Inflation expected to have risen slightly in December


(NEW YORK) — Policymakers will pay close attention to the release of price data on Thursday as the Federal Reserve weighs dialing back its inflation fight with a series of interest rate cuts.

The Fed expects to slash rates later this year, which would ease borrowing payments for everything from credit cards to mortgages.

The central bank’s ultimate approach, however, will depend on the course of inflation, Fed Chair Jerome Powell said last month. The latest data will offer a glimpse at what that path could be.

Economists expect prices to have risen 3.2% in December compared to a year ago. That figure would stand more than a percentage above the Fed’s target rate and mark a slight acceleration from the previous month.

Core inflation, a measure that leaves out volatile food and energy prices, is expected to deliver better news.

Economists expect core inflation to have climbed 3.8% in December compared to a year ago, which would amount to a slight cooldown from the previous month.

The rate decision arrives days after a jobs report for December showed hiring surpassed economist expectations, rebuking concern about a recession in the coming months.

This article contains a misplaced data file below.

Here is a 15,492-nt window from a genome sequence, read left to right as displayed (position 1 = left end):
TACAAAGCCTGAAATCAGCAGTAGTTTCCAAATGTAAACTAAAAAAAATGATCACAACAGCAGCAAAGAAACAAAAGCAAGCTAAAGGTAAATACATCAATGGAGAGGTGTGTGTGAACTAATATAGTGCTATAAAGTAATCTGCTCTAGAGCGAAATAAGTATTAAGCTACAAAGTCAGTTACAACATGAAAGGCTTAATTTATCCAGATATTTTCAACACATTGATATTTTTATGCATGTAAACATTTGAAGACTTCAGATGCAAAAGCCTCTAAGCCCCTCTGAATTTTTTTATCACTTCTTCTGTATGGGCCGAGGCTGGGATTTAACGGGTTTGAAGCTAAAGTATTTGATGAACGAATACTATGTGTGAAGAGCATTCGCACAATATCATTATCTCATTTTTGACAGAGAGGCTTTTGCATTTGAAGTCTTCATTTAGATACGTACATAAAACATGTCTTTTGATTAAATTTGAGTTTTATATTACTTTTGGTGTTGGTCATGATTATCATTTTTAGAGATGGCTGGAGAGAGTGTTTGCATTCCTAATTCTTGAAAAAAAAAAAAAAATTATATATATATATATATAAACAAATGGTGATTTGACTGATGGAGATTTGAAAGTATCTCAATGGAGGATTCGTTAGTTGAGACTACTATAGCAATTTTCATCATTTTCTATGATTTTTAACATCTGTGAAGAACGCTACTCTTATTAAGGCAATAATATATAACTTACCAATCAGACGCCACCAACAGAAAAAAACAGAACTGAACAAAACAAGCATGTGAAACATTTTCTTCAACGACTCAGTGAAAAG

The resilient jobs market aligns with optimism among many observers that the U.S. could avert an economic downturn, achieving a “soft landing” in which price increases return to normal levels while the economy continues to grow.

However, the robust economic performance may pose a challenge for the Federal Reserve as it tries to cool the economy and slow price increases.

Inflation stands well below last summer’s peak of over 9%, but remains well short of the Fed’s target rate of 2%.

The Fed risks a rebound of inflation if it cuts interest rates too quickly, according to some economists. An additional burst of economic activity for an already robust economy could hike demand and raise prices once again.

If the Fed maintains high interest rates for a prolonged period, however, the elevated borrowing costs could stifle business investment and consumer spending. Such an outcome could ultimately weigh on economic growth, corporate profits and employment.

Speaking at a press conference in Washington, D.C., last month, Fed Chair Jerome Powell urged caution about the outlook for the central bank’s effort to cool the economy and slow price increases.

“Inflation has eased from its highs and this has come without the significant increase in unemployment. That’s very good news,” Powell said.

“But inflation is too high, ongoing progress in bringing it down is not assured, and the path is uncertain,” he added.

Many market observers are expecting interest rate cuts as soon as a Fed meeting in March. As of last week, markets put the probability of a rate cut in March at 75%, said Ellen Zentner, chief U.S. economist and managing director at Morgan Stanley.

However, observers holding such expectations “may be in for a disappointment,” Zentner wrote last week, citing strong job gains that allow the Fed to keep rates high without fear of an imminent recession.

The cushion affords Fed policymakers “room to watch and wait,” Zentner added.

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